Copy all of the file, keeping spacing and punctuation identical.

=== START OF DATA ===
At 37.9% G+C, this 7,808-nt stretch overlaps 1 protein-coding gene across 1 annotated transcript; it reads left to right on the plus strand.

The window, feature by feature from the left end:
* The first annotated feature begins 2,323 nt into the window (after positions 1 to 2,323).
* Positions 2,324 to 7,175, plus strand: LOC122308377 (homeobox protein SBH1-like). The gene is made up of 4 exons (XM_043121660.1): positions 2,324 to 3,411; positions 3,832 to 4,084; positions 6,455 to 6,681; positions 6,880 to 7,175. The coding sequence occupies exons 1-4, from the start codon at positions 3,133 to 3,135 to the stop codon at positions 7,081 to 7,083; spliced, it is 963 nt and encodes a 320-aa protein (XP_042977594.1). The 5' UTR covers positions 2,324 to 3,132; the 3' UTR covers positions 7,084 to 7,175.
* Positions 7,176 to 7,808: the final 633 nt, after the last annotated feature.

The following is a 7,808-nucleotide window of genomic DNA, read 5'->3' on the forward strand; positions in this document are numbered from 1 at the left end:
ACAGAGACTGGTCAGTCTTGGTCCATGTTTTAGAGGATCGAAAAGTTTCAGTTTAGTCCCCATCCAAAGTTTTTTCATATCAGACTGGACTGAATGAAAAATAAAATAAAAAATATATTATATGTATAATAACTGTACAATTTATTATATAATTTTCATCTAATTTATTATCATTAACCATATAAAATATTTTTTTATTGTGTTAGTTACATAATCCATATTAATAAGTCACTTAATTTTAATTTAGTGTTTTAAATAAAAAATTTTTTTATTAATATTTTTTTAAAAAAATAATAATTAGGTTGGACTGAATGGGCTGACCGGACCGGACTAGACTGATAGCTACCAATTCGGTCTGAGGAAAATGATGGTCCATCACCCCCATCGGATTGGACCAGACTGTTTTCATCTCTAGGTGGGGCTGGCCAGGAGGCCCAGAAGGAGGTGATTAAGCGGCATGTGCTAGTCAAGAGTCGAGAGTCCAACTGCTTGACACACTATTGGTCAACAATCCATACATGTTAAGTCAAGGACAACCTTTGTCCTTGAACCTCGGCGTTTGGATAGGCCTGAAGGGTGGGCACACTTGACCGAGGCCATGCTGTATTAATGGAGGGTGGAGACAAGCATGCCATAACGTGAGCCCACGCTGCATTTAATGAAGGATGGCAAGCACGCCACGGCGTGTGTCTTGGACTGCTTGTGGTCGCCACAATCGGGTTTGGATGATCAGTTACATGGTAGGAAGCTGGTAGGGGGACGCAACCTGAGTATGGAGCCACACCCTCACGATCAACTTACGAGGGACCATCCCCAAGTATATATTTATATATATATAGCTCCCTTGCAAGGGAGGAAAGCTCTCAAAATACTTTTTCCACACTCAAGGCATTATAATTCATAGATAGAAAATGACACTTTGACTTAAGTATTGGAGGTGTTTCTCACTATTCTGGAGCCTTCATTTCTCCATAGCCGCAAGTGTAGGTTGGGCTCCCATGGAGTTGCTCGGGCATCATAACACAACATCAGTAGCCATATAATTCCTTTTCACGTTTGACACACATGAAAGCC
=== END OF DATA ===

At 37.9% G+C, this 7,808-nt stretch overlaps 1 protein-coding gene across 1 annotated transcript; it reads left to right on the plus strand.

The window, feature by feature from the left end:
* The first annotated feature begins 2,323 nt into the window (after positions 1 to 2,323).
* Positions 2,324 to 7,175, plus strand: LOC122308377 (homeobox protein SBH1-like). The gene is made up of 4 exons (XM_043121660.1): positions 2,324 to 3,411; positions 3,832 to 4,084; positions 6,455 to 6,681; positions 6,880 to 7,175. The coding sequence occupies exons 1-4, from the start codon at positions 3,133 to 3,135 to the stop codon at positions 7,081 to 7,083; spliced, it is 963 nt and encodes a 320-aa protein (XP_042977594.1). The 5' UTR covers positions 2,324 to 3,132; the 3' UTR covers positions 7,084 to 7,175.
* Positions 7,176 to 7,808: the final 633 nt, after the last annotated feature.

The following is a 7,808-nucleotide window of genomic DNA, read 5'->3' on the forward strand; positions in this document are numbered from 1 at the left end:
ACAGAGACTGGTCAGTCTTGGTCCATGTTTTAGAGGATCGAAAAGTTTCAGTTTAGTCCCCATCCAAAGTTTTTTCATATCAGACTGGACTGAATGAAAAATAAAATAAAAAATATATTATATGTATAATAACTGTACAATTTATTATATAATTTTCATCTAATTTATTATCATTAACCATATAAAATATTTTTTTATTGTGTTAGTTACATAATCCATATTAATAAGTCACTTAATTTTAATTTAGTGTTTTAAATAAAAAATTTTTTTATTAATATTTTTTTAAAAAAATAATAATTAGGTTGGACTGAATGGGCTGACCGGACCGGACTAGACTGATAGCTACCAATTCGGTCTGAGGAAAATGATGGTCCATCACCCCCATCGGATTGGACCAGACTGTTTTCATCTCTAGGTGGGGCTGGCCAGGAGGCCCAGAAGGAGGTGATTAAGCGGCATGTGCTAGTCAAGAGTCGAGAGTCCAACTGCTTGACACACTATTGGTCAACAATCCATACATGTTAAGTCAAGGACAACCTTTGTCCTTGAACCTCGGCGTTTGGATAGGCCTGAAGGGTGGGCACACTTGACCGAGGCCATGCTGTATTAATGGAGGGTGGAGACAAGCATGCCATAACGTGAGCCCACGCTGCATTTAATGAAGGATGGCAAGCACGCCACGGCGTGTGTCTTGGACTGCTTGTGGTCGCCACAATCGGGTTTGGATGATCAGTTACATGGTAGGAAGCTGGTAGGGGGACGCAACCTGAGTATGGAGCCACACCCTCACGATCAACTTACGAGGGACCATCCCCAAGTATATATTTATATATATATAGCTCCCTTGCAAGGGAGGAAAGCTCTCAAAATACTTTTTCCACACTCAAGGCATTATAATTCATAGATAGAAAATGACACTTTGACTTAAGTATTGGAGGTGTTTCTCACTATTCTGGAGCCTTCATTTCTCCATAGCCGCAAGTGTAGGTTGGGCTCCCATGGAGTTGCTCGGGCATCATAACACAACATCAGTAGCCATATAATTCCTTTTCACGTTTGACACACATGAAAGCC